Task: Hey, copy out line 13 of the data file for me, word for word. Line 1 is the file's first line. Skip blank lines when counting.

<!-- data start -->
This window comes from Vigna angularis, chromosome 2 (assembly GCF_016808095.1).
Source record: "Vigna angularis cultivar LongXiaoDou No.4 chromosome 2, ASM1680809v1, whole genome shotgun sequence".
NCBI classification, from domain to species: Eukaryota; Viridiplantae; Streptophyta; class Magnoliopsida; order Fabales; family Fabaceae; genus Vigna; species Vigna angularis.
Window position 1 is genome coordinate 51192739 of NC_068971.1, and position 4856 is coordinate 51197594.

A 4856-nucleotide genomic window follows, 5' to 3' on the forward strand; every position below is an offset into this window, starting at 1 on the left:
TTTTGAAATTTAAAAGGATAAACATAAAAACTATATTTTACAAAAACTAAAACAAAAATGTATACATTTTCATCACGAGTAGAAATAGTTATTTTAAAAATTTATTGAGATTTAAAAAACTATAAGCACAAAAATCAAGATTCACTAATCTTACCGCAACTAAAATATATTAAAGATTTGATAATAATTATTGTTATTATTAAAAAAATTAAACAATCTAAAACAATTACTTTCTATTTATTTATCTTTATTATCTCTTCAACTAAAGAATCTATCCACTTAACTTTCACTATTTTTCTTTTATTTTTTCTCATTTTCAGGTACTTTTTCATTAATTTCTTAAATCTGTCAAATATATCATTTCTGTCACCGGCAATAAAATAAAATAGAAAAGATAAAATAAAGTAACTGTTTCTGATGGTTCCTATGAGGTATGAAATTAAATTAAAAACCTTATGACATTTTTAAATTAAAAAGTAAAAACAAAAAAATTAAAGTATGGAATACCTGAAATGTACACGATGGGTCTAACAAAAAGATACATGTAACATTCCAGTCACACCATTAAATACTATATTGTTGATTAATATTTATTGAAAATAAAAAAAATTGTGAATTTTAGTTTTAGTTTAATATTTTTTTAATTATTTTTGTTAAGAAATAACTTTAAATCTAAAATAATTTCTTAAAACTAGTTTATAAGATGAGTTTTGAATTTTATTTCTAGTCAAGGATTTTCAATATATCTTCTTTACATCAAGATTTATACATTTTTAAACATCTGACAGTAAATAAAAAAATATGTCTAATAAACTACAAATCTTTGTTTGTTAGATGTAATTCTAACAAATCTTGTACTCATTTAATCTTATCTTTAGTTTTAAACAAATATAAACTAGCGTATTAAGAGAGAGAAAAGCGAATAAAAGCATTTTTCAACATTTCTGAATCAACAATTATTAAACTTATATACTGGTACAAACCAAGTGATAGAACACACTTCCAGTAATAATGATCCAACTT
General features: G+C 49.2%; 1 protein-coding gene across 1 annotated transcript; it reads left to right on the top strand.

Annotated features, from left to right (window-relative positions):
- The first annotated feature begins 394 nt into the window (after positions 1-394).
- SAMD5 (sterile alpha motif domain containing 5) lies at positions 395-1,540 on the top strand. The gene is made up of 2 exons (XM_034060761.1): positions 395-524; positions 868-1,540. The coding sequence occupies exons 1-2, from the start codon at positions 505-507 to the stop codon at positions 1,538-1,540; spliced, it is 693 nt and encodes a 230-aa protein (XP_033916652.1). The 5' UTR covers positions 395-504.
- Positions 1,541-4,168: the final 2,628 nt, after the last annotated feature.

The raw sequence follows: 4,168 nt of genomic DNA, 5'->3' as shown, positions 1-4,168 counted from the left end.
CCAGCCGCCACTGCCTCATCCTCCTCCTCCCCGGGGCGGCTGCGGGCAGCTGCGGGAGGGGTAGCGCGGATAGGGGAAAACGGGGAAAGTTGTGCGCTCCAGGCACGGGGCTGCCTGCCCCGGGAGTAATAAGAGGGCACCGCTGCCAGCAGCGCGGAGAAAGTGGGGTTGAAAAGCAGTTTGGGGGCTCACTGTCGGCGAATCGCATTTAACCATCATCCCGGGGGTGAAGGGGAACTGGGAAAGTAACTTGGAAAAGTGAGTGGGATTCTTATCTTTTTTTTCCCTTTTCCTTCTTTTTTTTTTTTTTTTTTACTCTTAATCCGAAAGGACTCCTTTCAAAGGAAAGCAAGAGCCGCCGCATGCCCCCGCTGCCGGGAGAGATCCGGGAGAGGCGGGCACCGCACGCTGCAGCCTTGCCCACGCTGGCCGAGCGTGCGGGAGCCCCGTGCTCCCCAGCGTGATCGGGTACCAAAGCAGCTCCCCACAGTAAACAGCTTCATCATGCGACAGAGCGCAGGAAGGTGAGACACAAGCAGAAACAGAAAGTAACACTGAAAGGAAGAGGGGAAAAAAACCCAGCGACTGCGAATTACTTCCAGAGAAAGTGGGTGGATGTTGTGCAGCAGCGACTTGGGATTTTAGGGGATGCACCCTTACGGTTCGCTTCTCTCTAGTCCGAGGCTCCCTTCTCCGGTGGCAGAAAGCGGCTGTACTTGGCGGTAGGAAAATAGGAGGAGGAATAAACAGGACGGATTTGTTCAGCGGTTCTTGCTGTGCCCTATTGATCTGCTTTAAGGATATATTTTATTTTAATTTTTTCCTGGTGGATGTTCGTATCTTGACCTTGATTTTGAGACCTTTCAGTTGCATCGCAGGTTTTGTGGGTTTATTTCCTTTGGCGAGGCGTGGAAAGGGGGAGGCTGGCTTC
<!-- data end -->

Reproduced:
CCAGCCGCCACTGCCTCATCCTCCTCCTCCCCGGGGCGGCTGCGGGCAGCTGCGGGAGGGGTAGCGCGGATAGGGGAAAACGGGGAAAGTTGTGCGCTCCAGGCACGGGGCTGCCTGCCCCGGGAGTAATAAGAGGGCACCGCTGCCAGCAGCGCGGAGAAAGTGGGGTTGAAAAGCAGTTTGGGGGCTCACTGTCGGCGAATCGCATTTAACCATCATCCCGGGGGTGAAGGGGAACTGGGAAAGTAACTTGGAAAAGTGAGTGGGATTCTTATCTTTTTTTTCCCTTTTCCTTCTTTTTTTTTTTTTTTTTTACTCTTAATCCGAAAGGACTCCTTTCAAAGGAAAGCAAGAGCCGCCGCATGCCCCCGCTGCCGGGAGAGATCCGGGAGAGGCGGGCACCGCACGCTGCAGCCTTGCCCACGCTGGCCGAGCGTGCGGGAGCCCCGTGCTCCCCAGCGTGATCGGGTACCAAAGCAGCTCCCCACAGTAAACAGCTTCATCATGCGACAGAGCGCAGGAAGGTGAGACACAAGCAGAAACAGAAAGTAACACTGAAAGGAAGAGGGGAAAAAAACCCAGCGACTGCGAATTACTTCCAGAGAAAGTGGGTGGATGTTGTGCAGCAGCGACTTGGGATTTTAGGGGATGCACCCTTACGGTTCGCTTCTCTCTAGTCCGAGGCTCCCTTCTCCGGTGGCAGAAAGCGGCTGTACTTGGCGGTAGGAAAATAGGAGGAGGAATAAACAGGACGGATTTGTTCAGCGGTTCTTGCTGTGCCCTATTGATCTGCTTTAAGGATATATTTTATTTTAATTTTTTCCTGGTGGATGTTCGTATCTTGACCTTGATTTTGAGACCTTTCAGTTGCATCGCAGGTTTTGTGGGTTTATTTCCTTTGGCGAGGCGTGGAAAGGGGGAGGCTGGCTTC